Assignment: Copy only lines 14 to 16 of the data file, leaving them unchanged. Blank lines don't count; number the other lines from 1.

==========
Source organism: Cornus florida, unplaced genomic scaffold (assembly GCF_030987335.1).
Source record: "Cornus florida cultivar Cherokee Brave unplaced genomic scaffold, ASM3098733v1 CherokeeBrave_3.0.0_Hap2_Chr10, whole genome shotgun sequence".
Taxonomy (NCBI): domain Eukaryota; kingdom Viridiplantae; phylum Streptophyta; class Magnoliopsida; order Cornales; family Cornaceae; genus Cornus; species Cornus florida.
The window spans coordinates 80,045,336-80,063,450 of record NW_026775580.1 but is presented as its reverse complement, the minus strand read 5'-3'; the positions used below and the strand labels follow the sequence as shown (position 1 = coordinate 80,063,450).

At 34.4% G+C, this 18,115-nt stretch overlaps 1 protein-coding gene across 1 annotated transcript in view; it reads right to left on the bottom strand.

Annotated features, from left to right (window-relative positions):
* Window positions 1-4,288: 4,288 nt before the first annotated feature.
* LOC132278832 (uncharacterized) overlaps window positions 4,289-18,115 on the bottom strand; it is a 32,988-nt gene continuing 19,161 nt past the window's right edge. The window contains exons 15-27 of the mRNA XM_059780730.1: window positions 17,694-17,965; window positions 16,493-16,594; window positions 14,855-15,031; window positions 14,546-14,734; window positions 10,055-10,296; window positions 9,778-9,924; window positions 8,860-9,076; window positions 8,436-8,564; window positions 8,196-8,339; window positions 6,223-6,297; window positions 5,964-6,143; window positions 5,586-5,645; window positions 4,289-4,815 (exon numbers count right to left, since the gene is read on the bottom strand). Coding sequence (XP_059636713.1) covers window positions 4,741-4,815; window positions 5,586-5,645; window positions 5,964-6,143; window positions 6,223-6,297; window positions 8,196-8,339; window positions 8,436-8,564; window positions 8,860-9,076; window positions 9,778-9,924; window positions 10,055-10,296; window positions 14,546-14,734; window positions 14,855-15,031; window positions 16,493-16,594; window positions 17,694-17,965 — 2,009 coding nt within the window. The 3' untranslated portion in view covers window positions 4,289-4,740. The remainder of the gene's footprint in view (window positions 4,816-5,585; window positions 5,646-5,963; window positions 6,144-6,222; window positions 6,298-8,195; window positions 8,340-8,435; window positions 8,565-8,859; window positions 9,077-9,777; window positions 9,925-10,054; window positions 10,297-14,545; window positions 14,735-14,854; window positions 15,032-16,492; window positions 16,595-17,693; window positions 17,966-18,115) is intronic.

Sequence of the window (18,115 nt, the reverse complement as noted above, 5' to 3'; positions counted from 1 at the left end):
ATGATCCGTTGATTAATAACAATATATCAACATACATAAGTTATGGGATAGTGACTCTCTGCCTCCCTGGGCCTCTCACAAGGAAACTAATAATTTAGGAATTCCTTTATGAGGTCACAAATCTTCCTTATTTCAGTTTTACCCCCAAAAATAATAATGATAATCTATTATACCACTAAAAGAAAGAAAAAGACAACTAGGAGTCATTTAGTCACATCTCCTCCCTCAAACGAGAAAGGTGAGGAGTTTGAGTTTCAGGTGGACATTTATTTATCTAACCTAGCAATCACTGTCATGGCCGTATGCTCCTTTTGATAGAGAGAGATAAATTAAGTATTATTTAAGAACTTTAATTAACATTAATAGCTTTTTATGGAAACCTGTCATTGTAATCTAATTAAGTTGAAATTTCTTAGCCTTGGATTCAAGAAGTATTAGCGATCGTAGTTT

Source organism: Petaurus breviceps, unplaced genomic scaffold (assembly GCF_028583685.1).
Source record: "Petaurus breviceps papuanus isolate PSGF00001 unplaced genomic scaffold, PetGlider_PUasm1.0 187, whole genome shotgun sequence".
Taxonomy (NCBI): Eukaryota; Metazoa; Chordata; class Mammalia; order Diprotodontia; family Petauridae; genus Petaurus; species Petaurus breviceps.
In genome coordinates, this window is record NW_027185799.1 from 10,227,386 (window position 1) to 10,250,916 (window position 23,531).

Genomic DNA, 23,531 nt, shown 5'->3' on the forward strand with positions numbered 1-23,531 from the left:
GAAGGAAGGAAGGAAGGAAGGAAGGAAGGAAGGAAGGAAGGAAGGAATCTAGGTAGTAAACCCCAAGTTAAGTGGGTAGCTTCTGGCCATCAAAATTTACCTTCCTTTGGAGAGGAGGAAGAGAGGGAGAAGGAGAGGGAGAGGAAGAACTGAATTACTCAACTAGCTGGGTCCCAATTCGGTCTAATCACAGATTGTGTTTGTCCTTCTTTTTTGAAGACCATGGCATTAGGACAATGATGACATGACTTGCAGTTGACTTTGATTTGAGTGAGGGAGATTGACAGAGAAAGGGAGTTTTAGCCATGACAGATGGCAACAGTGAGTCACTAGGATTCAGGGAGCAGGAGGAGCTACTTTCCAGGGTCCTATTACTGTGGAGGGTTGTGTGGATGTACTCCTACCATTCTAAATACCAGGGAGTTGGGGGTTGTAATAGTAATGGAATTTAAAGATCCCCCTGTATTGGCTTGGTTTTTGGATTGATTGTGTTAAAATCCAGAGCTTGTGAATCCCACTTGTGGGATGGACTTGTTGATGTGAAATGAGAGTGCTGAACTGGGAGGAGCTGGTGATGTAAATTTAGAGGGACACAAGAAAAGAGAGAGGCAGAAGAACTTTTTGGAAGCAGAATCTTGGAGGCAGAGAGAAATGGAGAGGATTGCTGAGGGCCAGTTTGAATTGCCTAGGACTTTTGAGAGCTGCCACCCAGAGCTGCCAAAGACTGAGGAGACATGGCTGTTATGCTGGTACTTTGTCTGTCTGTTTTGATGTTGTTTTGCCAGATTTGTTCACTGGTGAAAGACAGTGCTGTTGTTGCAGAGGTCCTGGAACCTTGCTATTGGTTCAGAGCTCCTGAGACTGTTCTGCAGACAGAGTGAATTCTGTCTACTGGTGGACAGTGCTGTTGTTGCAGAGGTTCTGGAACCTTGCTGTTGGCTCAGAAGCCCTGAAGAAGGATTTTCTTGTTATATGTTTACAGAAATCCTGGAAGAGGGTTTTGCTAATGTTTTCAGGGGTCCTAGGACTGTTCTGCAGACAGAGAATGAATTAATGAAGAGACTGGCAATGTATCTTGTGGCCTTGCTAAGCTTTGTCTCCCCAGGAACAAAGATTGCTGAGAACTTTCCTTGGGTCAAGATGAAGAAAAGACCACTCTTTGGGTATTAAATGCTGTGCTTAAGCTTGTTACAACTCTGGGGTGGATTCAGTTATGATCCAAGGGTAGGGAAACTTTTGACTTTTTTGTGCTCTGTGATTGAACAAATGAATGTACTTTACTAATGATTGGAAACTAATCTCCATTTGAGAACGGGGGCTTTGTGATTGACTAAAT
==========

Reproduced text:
In genome coordinates, this window is record NW_027185799.1 from 10,227,386 (window position 1) to 10,250,916 (window position 23,531).

Genomic DNA, 23,531 nt, shown 5'->3' on the forward strand with positions numbered 1-23,531 from the left:
GAAGGAAGGAAGGAAGGAAGGAAGGAAGGAAGGAAGGAAGGAAGGAATCTAGGTAGTAAACCCCAAGTTAAGTGGGTAGCTTCTGGCCATCAAAATTTACCTTCCTTTGGAGAGGAGGAAGAGAGGGAGAAGGAGAGGGAGAGGAAGAACTGAATTACTCAACTAGCTGGGTCCCAATTCGGTCTAATCACAGATTGTGTTTGTCCTTCTTTTTTGAAGACCATGGCATTAGGACAATGATGACATGACTTGCAGTTGACTTTGATTTGAGTGAGGGAGATTGACAGAGAAAGGGAGTTTTAGCCATGACAGATGGCAACAGTGAGTCACTAGGATTCAGGGAGCAGGAGGAGCTACTTTCCAGGGTCCTATTACTGTGGAGGGTTGTGTGGATGTACTCCTACCATTCTAAATACCAGGGAGTTGGGGGTTGTAATAGTAATGGAATTTAAAGATCCCCCTGTATTGGCTTGGTTTTTGGATTGATTGTGTTAAAATCCAGAGCTTGTGAATCCCACTTGTGGGATGGACTTGTTGATGTGAAATGAGAGTGCTGAACTGGGAGGAGCTGGTGATGTAAATTTAGAGGGACACAAGAAAAGAGAGAGGCAGAAGAACTTTTTGGAAGCAGAATCTTGGAGGCAGAGAGAAATGGAGAGGATTGCTGAGGGCCAGTTTGAATTGCCTAGGACTTTTGAGAGCTGCCACCCAGAGCTGCCAAAGACTGAGGAGACATGGCTGTTATGCTGGTACTTTGTCTGTCTGTTTTGATGTTGTTTTGCCAGATTTGTTCACTGGTGAAAGACAGTGCTGTTGTTGCAGAGGTCCTGGAACCTTGCTATTGGTTCAGAGCTCCTGAGACTGTTCTGCAGACAGAGTGAATTCTGTCTACTGGTGGACAGTGCTGTTGTTGCAGAGGTTCTGGAACCTTGCTGTTGGCTCAGAAGCCCTGAAGAAGGATTTTCTTGTTATATGTTTACAGAAATCCTGGAAGAGGGTTTTGCTAATGTTTTCAGGGGTCCTAGGACTGTTCTGCAGACAGAGAATGAATTAATGAAGAGACTGGCAATGTATCTTGTGGCCTTGCTAAGCTTTGTCTCCCCAGGAACAAAGATTGCTGAGAACTTTCCTTGGGTCAAGATGAAGAAAAGACCACTCTTTGGGTATTAAATGCTGTGCTTAAGCTTGTTACAACTCTGGGGTGGATTCAGTTATGATCCAAGGGTAGGGAAACTTTTGACTTTTTTGTGCTCTGTGATTGAACAAATGAATGTACTTTACTAATGATTGGAAACTAATCTCCATTTGAGAACGGGGGCTTTGTGATTGACTAAAT